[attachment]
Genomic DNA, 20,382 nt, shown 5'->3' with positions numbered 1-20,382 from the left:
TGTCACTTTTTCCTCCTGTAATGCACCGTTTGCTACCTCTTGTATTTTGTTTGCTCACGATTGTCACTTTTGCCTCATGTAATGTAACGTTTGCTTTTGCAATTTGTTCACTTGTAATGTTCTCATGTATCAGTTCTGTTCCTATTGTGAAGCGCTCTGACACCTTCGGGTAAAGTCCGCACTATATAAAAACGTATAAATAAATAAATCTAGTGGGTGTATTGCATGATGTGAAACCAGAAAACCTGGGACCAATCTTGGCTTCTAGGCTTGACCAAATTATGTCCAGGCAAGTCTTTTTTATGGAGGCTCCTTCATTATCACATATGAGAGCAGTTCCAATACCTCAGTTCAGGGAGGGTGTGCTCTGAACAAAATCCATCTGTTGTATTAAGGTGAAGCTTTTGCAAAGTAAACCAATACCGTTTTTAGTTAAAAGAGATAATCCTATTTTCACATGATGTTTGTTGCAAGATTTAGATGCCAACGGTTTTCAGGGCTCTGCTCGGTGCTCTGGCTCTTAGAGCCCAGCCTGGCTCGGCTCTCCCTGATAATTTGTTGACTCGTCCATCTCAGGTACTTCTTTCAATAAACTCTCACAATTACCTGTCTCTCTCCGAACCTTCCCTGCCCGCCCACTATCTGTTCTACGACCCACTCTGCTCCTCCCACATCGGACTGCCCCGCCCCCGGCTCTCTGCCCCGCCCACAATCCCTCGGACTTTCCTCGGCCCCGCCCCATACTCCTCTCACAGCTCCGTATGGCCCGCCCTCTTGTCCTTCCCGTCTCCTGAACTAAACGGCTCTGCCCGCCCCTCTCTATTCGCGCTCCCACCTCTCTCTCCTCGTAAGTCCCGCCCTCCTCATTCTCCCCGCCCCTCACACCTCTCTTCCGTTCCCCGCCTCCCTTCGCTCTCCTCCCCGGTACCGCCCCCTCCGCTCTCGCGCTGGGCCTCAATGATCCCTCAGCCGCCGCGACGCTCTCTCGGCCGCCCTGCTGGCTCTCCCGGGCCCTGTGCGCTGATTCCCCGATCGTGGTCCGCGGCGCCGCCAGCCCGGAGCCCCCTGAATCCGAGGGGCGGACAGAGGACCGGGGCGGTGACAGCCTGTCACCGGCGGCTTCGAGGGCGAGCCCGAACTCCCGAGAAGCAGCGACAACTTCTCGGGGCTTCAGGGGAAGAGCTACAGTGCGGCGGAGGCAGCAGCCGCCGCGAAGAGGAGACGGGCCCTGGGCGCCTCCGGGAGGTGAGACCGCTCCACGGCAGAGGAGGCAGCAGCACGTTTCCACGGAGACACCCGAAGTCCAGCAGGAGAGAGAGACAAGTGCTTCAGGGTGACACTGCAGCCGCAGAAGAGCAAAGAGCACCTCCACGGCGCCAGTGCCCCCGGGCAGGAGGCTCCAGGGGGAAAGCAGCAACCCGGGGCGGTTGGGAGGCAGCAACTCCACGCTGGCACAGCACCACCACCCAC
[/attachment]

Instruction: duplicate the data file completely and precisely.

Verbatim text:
Genomic DNA, 20,382 nt, shown 5'->3' with positions numbered 1-20,382 from the left:
TGTCACTTTTTCCTCCTGTAATGCACCGTTTGCTACCTCTTGTATTTTGTTTGCTCACGATTGTCACTTTTGCCTCATGTAATGTAACGTTTGCTTTTGCAATTTGTTCACTTGTAATGTTCTCATGTATCAGTTCTGTTCCTATTGTGAAGCGCTCTGACACCTTCGGGTAAAGTCCGCACTATATAAAAACGTATAAATAAATAAATCTAGTGGGTGTATTGCATGATGTGAAACCAGAAAACCTGGGACCAATCTTGGCTTCTAGGCTTGACCAAATTATGTCCAGGCAAGTCTTTTTTATGGAGGCTCCTTCATTATCACATATGAGAGCAGTTCCAATACCTCAGTTCAGGGAGGGTGTGCTCTGAACAAAATCCATCTGTTGTATTAAGGTGAAGCTTTTGCAAAGTAAACCAATACCGTTTTTAGTTAAAAGAGATAATCCTATTTTCACATGATGTTTGTTGCAAGATTTAGATGCCAACGGTTTTCAGGGCTCTGCTCGGTGCTCTGGCTCTTAGAGCCCAGCCTGGCTCGGCTCTCCCTGATAATTTGTTGACTCGTCCATCTCAGGTACTTCTTTCAATAAACTCTCACAATTACCTGTCTCTCTCCGAACCTTCCCTGCCCGCCCACTATCTGTTCTACGACCCACTCTGCTCCTCCCACATCGGACTGCCCCGCCCCCGGCTCTCTGCCCCGCCCACAATCCCTCGGACTTTCCTCGGCCCCGCCCCATACTCCTCTCACAGCTCCGTATGGCCCGCCCTCTTGTCCTTCCCGTCTCCTGAACTAAACGGCTCTGCCCGCCCCTCTCTATTCGCGCTCCCACCTCTCTCTCCTCGTAAGTCCCGCCCTCCTCATTCTCCCCGCCCCTCACACCTCTCTTCCGTTCCCCGCCTCCCTTCGCTCTCCTCCCCGGTACCGCCCCCTCCGCTCTCGCGCTGGGCCTCAATGATCCCTCAGCCGCCGCGACGCTCTCTCGGCCGCCCTGCTGGCTCTCCCGGGCCCTGTGCGCTGATTCCCCGATCGTGGTCCGCGGCGCCGCCAGCCCGGAGCCCCCTGAATCCGAGGGGCGGACAGAGGACCGGGGCGGTGACAGCCTGTCACCGGCGGCTTCGAGGGCGAGCCCGAACTCCCGAGAAGCAGCGACAACTTCTCGGGGCTTCAGGGGAAGAGCTACAGTGCGGCGGAGGCAGCAGCCGCCGCGAAGAGGAGACGGGCCCTGGGCGCCTCCGGGAGGTGAGACCGCTCCACGGCAGAGGAGGCAGCAGCACGTTTCCACGGAGACACCCGAAGTCCAGCAGGAGAGAGAGACAAGTGCTTCAGGGTGACACTGCAGCCGCAGAAGAGCAAAGAGCACCTCCACGGCGCCAGTGCCCCCGGGCAGGAGGCTCCAGGGGGAAAGCAGCAACCCGGGGCGGTTGGGAGGCAGCAACTCCACGCTGGCACAGCACCACCACCCAC